The last blog was on looking for my own sense of manhood. Here’s the sequel. Where did I begin to find it? In some very strange places.
The first strange place was in certain movies that scraped a raw nerve inside me. The men I saw portrayed there had a heart that I desperately wanted. They awakened something in me that had been derailed and deadened for years. One of the best examples of this is the following movie:
I wept the first time I saw The Last Samurai. For it awakened a desire in me to be a true warrior, someone willing to live for an honorable cause and then willing to die if needed. Yet I had no idea how to get there. A new trajectory had to be taken. But how?
The answer to that came in the second strange place. It was the book I began to write entitled Landmarks. Here I traced out a map of the inner journey required for anyone to move towards God, the landmarks we must pass by. But in the process I began to understand that this is also the journey to become a man. All of the landmarks I had struggled through were actually part of my initiation into manhood. I was farther along than I really understood.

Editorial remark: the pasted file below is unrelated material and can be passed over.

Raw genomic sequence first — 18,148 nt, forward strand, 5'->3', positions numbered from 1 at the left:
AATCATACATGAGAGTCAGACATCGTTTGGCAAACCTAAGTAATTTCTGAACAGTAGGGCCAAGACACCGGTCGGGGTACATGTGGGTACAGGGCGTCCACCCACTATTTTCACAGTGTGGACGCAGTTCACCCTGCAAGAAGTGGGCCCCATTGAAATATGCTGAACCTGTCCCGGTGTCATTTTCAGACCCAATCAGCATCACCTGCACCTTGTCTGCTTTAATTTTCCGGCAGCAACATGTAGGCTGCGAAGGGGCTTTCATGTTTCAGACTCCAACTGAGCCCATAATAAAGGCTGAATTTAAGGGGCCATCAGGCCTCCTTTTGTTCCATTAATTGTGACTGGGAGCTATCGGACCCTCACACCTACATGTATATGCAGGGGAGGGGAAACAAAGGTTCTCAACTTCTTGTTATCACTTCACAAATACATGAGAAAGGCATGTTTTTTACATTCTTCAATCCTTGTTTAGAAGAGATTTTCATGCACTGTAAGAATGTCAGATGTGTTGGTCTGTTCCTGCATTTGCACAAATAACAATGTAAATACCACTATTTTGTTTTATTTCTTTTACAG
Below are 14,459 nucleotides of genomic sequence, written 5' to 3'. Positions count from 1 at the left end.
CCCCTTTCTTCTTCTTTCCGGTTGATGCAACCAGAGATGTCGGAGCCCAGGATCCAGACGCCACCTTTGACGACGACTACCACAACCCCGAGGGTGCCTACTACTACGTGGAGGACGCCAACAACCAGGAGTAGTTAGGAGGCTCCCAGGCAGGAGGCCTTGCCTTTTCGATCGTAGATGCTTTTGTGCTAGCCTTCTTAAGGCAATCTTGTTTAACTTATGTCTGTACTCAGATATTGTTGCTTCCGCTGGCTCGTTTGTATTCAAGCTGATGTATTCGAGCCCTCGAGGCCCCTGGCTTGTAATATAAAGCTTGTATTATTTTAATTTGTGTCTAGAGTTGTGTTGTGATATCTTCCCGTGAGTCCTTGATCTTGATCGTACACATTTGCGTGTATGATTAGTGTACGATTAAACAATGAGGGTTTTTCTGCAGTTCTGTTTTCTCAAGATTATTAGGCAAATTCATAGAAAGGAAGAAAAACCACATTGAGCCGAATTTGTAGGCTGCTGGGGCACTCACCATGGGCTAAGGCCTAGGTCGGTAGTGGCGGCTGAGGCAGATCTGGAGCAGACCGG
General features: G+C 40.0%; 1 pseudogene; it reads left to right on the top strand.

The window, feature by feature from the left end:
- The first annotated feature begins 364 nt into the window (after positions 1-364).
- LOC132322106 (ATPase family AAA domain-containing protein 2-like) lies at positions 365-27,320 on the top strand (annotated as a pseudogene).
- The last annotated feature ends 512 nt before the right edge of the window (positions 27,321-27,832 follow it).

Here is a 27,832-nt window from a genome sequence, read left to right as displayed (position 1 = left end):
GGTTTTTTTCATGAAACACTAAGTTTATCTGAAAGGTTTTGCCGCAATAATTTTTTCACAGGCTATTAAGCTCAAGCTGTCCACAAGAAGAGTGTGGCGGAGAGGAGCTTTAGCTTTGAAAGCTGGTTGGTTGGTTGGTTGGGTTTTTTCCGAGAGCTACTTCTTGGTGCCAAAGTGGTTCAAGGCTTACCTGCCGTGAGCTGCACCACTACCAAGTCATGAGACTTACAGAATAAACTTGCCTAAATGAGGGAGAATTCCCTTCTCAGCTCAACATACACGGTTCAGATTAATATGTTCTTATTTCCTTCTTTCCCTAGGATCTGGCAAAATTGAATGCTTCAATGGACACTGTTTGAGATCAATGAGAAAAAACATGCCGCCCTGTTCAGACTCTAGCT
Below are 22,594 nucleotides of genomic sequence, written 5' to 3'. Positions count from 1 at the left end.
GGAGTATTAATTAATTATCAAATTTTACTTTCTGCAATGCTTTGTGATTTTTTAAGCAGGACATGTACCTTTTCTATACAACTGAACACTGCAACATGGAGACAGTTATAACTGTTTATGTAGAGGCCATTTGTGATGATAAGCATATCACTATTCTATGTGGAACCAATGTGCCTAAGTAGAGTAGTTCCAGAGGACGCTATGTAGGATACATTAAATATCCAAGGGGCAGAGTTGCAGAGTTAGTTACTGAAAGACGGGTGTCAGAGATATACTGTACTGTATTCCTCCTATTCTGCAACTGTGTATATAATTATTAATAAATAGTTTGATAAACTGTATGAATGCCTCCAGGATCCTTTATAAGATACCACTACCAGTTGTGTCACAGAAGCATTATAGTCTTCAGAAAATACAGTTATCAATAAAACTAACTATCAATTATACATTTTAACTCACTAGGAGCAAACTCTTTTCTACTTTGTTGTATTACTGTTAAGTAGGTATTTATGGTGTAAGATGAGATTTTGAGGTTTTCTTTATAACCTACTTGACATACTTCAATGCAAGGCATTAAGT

The third strange place was Jesus. It seems so obvious to me now, but I cannot tell you how much of a revelation it was. Jesus was not only the one sinless man. He was the first real man. All of the heroes I had ever seen were but pale reflections of this great hero, this great warrior. Following him was not just going to make me a better person. It was going to make me a man. For the Scriptures are full of encouragements that we are going to become like him.
The final strange place was silence. I have been taking some of the young men I teach out to a nearby park. I give them a Bible, a few verses to look up, and one rule. Be silent for 15 minutes. The response? They love it. For they are realizing that masculinity is ultimately spiritual. And it must be rubbed on us from an exterior source. We cannot find it on our own. This is what God the Father loves to do for young men. And for older men like me.
For it’s never too late to find one’s manhood. Never.